However there is no useful explanation of SIGINT on this page, other than that it is sent by CRTL+C. Is there any reason why one would handle SIGINT in a different way than SIGTERM? If so what reason would this be and how would the handling be different?

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Good question. I suspect some of the historical Unix cruft would be involved in the answer. –  Alex B Oct 28 '10 at 11:03
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5 Answers 5

up vote 27 down vote accepted

SIGTERM and SIGKILL are intended for general purpose "terminate this process" requests. SIGTERM (by default) and SIGKILL (always) will cause process termination. SIGTERM may be caught by the process (e.g. so that it can do its own cleanup if it wants to), or even ignored completely; but SIGKILL cannot be caught or ignored.

SIGINT and SIGQUIT are intended specifically for requests from the terminal: particular input characters can be assigned to generate these signals (depending on the terminal control settings). The default action for SIGINT is the same sort of process termination as the default action for SIGTERM and the unchangeable action for SIGKILL; the default action for SIGQUIT is also process termination, but additional implementation-defined actions may occur, such as the generation of a core dump. Either can be caught or ignored by the process if required.

SIGHUP, as you say, is intended to indicate that the terminal connection has been lost, rather than to be a termination signal as such. But, again, the default action for SIGHUP (if the process does not catch or ignore it) is to terminate the process in the same way as SIGTERM etc. .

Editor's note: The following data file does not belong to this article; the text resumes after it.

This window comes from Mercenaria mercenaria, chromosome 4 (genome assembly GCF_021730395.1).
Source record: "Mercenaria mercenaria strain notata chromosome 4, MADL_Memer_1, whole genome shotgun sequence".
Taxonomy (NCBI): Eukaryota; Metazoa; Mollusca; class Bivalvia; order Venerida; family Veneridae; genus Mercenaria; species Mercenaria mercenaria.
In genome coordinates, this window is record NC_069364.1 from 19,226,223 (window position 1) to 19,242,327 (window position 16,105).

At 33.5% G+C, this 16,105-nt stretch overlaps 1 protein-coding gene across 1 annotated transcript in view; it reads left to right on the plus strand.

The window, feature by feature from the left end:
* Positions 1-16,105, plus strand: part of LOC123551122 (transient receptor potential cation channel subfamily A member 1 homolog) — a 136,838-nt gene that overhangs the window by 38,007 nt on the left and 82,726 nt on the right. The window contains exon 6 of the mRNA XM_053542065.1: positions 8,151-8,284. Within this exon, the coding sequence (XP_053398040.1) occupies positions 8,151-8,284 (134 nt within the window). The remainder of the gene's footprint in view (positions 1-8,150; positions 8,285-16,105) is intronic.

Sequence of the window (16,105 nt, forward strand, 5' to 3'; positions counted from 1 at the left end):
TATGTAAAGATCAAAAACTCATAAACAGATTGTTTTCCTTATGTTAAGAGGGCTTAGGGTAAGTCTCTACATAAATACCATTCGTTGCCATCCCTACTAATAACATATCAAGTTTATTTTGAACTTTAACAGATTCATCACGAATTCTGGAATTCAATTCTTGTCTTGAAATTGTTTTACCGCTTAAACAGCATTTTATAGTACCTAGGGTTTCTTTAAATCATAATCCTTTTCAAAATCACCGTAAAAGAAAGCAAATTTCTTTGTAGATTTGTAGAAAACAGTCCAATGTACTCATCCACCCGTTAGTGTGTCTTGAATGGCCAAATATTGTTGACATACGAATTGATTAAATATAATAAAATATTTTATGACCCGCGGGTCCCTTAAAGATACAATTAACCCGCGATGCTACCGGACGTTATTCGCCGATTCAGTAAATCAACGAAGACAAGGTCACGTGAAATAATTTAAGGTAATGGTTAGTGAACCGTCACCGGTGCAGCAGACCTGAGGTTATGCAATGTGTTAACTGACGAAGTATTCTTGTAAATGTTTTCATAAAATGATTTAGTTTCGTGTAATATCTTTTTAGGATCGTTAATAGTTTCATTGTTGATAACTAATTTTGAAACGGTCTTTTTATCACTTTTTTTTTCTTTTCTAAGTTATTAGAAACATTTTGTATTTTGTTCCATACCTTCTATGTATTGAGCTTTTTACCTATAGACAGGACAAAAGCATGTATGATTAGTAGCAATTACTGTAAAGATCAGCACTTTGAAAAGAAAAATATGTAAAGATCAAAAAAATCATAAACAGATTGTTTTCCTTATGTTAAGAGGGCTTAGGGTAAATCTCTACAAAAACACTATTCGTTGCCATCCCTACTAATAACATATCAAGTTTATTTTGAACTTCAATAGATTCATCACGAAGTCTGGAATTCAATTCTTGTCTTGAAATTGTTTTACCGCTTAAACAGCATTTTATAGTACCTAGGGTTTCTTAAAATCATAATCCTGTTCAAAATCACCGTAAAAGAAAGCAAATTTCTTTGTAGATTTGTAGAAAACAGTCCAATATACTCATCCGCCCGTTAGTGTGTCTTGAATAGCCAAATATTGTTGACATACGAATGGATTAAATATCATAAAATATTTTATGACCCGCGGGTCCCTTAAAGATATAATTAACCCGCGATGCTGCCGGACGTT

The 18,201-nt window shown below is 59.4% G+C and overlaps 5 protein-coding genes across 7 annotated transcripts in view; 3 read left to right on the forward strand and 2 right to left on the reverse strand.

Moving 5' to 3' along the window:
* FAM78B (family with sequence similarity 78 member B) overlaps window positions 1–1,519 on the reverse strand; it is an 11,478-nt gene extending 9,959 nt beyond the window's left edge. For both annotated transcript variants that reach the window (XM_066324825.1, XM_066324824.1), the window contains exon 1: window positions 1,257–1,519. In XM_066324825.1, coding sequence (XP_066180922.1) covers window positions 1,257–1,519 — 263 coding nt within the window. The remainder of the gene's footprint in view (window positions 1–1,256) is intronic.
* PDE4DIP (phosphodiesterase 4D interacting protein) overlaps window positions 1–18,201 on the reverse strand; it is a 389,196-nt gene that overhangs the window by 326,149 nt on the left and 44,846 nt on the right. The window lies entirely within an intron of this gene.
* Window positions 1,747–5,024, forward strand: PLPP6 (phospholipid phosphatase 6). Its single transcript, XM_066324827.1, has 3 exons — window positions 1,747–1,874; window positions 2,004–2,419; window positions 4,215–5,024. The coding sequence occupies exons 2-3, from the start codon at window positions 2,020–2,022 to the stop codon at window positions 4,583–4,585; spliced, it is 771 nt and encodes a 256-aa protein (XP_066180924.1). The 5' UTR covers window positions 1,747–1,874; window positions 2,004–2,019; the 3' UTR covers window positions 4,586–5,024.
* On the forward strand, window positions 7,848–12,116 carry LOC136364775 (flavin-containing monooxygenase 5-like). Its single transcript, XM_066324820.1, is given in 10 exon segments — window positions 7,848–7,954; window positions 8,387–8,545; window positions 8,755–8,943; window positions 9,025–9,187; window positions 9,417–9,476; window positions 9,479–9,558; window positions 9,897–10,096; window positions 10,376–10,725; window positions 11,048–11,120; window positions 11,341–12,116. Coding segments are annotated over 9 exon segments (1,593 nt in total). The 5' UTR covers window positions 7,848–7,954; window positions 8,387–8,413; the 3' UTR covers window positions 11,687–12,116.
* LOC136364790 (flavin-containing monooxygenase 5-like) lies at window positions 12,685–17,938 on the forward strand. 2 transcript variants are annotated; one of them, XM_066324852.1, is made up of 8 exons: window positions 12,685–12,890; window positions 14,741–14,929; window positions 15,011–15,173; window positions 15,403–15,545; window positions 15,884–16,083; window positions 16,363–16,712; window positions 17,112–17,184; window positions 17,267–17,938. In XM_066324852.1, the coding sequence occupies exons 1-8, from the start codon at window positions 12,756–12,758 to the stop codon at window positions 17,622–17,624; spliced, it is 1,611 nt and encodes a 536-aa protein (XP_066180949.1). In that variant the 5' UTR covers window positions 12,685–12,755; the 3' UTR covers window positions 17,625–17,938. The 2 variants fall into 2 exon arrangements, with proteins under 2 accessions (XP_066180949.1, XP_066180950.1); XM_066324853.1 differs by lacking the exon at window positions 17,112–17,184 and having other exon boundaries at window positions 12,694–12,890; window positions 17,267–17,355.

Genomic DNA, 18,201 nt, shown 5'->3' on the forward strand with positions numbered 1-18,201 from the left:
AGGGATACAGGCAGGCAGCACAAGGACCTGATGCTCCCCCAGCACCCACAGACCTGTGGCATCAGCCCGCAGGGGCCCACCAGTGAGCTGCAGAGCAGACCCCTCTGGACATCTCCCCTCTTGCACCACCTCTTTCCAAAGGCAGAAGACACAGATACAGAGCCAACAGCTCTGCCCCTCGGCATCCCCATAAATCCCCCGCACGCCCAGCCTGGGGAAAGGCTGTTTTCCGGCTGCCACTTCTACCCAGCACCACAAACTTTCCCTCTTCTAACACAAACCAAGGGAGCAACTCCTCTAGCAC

There is a table in the POSIX definitions for signal.h which lists the various signals and their default actions and purposes, and the General Terminal Interface chapter includes a lot more detail on the terminal-related signals.

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This is the key point: SIGINT and SIGQUIT can be generated from the terminal using single characters, while the program is running. The other signals have to be generated by another program, somehow (eg by the kill command). SIGINT is less violent than SIGQUIT; the latter produces a core dump. SIGKILL cannot be trapped. SIGHUP is generated if your connection hangs up (window closes, etc). So, they all have different meanings. –  Jonathan Leffler Oct 29 '10 at 14:05
    
TTY Demystified has some easily digestable information on how signals interact with the tty subsystem of the kernel. Adds some context to your answer. –  dannas Jun 7 '12 at 10:58